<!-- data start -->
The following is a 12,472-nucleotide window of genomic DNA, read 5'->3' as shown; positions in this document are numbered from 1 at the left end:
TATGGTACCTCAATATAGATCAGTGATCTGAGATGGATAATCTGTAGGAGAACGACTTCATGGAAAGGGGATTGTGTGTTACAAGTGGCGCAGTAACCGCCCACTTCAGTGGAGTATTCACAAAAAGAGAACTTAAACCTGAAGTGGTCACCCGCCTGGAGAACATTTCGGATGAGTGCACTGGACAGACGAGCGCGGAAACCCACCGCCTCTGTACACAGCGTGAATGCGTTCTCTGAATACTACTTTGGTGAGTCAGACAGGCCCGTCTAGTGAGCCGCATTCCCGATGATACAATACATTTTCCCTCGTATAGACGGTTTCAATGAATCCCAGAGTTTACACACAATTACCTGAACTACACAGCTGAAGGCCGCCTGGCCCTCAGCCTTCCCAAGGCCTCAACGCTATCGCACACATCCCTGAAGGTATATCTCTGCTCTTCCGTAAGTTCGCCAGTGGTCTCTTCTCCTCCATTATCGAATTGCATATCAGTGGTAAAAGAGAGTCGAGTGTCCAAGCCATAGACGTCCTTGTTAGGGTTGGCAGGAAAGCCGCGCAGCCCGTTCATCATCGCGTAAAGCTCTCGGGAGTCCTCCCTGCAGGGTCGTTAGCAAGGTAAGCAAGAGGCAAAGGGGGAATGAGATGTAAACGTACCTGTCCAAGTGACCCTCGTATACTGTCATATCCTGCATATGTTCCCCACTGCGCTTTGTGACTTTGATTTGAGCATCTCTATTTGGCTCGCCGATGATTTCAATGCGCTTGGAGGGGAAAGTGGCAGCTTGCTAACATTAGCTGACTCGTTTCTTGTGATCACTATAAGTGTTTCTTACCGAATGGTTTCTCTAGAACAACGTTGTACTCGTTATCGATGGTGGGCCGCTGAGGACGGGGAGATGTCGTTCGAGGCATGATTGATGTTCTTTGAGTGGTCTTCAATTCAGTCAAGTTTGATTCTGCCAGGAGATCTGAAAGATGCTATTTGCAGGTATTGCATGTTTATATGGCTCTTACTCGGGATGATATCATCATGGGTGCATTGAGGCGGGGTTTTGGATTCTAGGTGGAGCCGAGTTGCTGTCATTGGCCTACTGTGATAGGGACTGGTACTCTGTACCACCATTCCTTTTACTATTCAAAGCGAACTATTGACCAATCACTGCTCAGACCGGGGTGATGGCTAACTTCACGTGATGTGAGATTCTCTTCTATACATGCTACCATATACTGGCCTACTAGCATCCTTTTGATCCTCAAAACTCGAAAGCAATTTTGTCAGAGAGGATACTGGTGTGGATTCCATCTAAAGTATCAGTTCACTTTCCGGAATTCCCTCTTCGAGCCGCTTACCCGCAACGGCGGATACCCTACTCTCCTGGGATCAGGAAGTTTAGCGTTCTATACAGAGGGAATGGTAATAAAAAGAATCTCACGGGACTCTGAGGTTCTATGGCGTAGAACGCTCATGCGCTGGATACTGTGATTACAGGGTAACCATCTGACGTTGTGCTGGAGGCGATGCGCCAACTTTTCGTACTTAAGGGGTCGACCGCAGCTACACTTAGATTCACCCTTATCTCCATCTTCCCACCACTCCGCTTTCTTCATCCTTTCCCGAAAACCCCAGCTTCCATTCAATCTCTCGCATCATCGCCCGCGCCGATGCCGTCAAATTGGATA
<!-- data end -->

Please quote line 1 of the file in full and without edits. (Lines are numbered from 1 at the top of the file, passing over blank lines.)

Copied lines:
The following is a 12,472-nucleotide window of genomic DNA, read 5'->3' as shown; positions in this document are numbered from 1 at the left end: